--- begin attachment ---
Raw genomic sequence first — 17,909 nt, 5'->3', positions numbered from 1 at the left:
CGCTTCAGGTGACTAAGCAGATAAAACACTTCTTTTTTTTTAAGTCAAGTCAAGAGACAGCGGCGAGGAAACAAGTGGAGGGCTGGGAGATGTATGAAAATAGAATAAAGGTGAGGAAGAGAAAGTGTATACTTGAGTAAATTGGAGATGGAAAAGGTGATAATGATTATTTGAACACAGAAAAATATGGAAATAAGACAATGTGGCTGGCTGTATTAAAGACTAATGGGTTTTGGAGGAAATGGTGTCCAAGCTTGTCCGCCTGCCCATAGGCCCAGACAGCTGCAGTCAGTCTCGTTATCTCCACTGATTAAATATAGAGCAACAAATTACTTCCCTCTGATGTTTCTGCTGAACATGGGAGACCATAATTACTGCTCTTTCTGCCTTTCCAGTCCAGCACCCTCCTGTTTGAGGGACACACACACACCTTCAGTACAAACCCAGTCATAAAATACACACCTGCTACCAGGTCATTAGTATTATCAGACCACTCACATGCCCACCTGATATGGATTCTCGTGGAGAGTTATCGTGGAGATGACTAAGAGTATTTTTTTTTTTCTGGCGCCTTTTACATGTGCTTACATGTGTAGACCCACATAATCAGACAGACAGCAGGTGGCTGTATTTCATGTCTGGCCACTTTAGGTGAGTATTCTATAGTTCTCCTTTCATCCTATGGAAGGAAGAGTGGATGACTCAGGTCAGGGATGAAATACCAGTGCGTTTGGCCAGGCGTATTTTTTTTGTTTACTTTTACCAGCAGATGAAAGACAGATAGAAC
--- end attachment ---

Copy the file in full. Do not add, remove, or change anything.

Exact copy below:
Raw genomic sequence first — 17,909 nt, 5'->3', positions numbered from 1 at the left:
CGCTTCAGGTGACTAAGCAGATAAAACACTTCTTTTTTTTTAAGTCAAGTCAAGAGACAGCGGCGAGGAAACAAGTGGAGGGCTGGGAGATGTATGAAAATAGAATAAAGGTGAGGAAGAGAAAGTGTATACTTGAGTAAATTGGAGATGGAAAAGGTGATAATGATTATTTGAACACAGAAAAATATGGAAATAAGACAATGTGGCTGGCTGTATTAAAGACTAATGGGTTTTGGAGGAAATGGTGTCCAAGCTTGTCCGCCTGCCCATAGGCCCAGACAGCTGCAGTCAGTCTCGTTATCTCCACTGATTAAATATAGAGCAACAAATTACTTCCCTCTGATGTTTCTGCTGAACATGGGAGACCATAATTACTGCTCTTTCTGCCTTTCCAGTCCAGCACCCTCCTGTTTGAGGGACACACACACACCTTCAGTACAAACCCAGTCATAAAATACACACCTGCTACCAGGTCATTAGTATTATCAGACCACTCACATGCCCACCTGATATGGATTCTCGTGGAGAGTTATCGTGGAGATGACTAAGAGTATTTTTTTTTTTCTGGCGCCTTTTACATGTGCTTACATGTGTAGACCCACATAATCAGACAGACAGCAGGTGGCTGTATTTCATGTCTGGCCACTTTAGGTGAGTATTCTATAGTTCTCCTTTCATCCTATGGAAGGAAGAGTGGATGACTCAGGTCAGGGATGAAATACCAGTGCGTTTGGCCAGGCGTATTTTTTTTGTTTACTTTTACCAGCAGATGAAAGACAGATAGAAC